Neal Adams is one of comics’ legendary artists. He ushered in an era of more realistic art styles in the late 1960s and early ’70s, working on titles such as X-Men, Deadman, his still-classic run of Green Lantern/Green Arrow and, perhaps most of all, his art for Batman in Brave and the Bold, Detective, and Batman comics with writers such as Denny O’Neil, Len Wein, and Bob Haney.
After years — decades — of just comic book covers and posters here and there, as he forged a career in advertising art and design, Adams has returned to the Dark Knight Detective with a 12-issue mini-series, Batman Odyssey. The story begins, not unlike Frank Miller’s Batman: Year One, with the start of Bruce Wayne as The Batman, then goes from there as the tale spans various eras of Batman’s history.
Batman Odyssey #1 hit comic book stores this past week (July 8th). Not too long ago, I spoke with Adams — yeah, one of my comics heroes for ages — about re-entering the world where he first found fame.
“I’ve kind of been dragged, kicking, screaming, back into comic books through an odd side-door, comic books,” Adams said with good humor.
That side-door was the growing world of motion comics. He was working on motion comics campaigns for Marvel’s Astonishing X-Men and with Disney on the far more serious They Spoke Out: American Voices of Protest Against the Holocaust. And he began talking back and forth to DC and Marvel.
“The ad business has gotten a bit boring for me, dragging me more toward the Internet where we’re able to make more creative content,” he said. So while ad accounts such as Taco Bell were successful and lucrative, Adams was looking to do more, and comics were once again calling.
Acclaimed writer/artist Frank Miller introduced him to an editor, and they started talking about a series — a special project.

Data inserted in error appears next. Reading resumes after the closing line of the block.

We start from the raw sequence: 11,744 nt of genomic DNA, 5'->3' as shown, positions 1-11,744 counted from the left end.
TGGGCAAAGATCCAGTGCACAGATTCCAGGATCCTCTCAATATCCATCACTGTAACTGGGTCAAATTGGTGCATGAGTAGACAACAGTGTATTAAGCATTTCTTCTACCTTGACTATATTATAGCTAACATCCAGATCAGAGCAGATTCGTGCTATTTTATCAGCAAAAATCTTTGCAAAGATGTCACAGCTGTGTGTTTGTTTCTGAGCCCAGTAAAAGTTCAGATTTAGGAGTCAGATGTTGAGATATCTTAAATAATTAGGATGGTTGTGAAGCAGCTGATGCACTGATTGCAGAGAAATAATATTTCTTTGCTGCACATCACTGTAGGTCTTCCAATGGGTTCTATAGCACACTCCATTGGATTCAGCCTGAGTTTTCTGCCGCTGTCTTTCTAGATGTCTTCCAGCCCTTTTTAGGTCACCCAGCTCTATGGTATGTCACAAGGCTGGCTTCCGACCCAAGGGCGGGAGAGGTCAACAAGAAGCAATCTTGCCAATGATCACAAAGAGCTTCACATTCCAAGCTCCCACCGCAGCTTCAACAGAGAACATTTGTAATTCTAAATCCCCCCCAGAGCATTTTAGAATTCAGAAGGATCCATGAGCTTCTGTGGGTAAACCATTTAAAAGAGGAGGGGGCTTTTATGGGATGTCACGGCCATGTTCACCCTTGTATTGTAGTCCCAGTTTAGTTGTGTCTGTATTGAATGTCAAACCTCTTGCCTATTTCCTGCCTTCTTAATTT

“There was a Batman story lurking in the the back of my brain — bits that were ignored as he moved forward as a character, little bits of background — and I went along and picked up some of the bigger pieces and started constructing what I consider a pretty epic story,” Adams said.
“It’s 12 issues over 12 months, 25 pages each. There are a few surprises in inking I really can’t tell you about. I did all the pencils. And I wrote it,” he said.
Going back to his work in the ’60s, Adams often had a hand in plots, stories, and character creations, working with various comics writers such as O’Neill and Roy Thomas on X-Men.
“People don’t know how much writing I did in comics — I did Deadman, X-Men, but people were so into the art, they forget the writing,” he said. “I think of myself as a storyteller. I’m a pretty good artist, but I see myself as more of a storyteller, and you might possibly say that’s why my stuff is remembered — not because of nice pictures but because the pictures tell pretty interesting stories. It’s like handing a script over to a director. That’s really what a comic book artist is. That’s what I am in comics. And it’s not just a collaborative business either. Everybody knows one another is looking forward to working with other people we know. There are no jealousies like there are in other things. It’s a joyful business.”
Adams called Odyssey a “voyage of discovery” about not just Batman but Bruce Wayne. “It’s a journey of what they are,” he said, and Adams has no doubt the series will meet with controversy, including early Batman’s use of a gun — the weapon he would eschew and come to hate for killing his parents.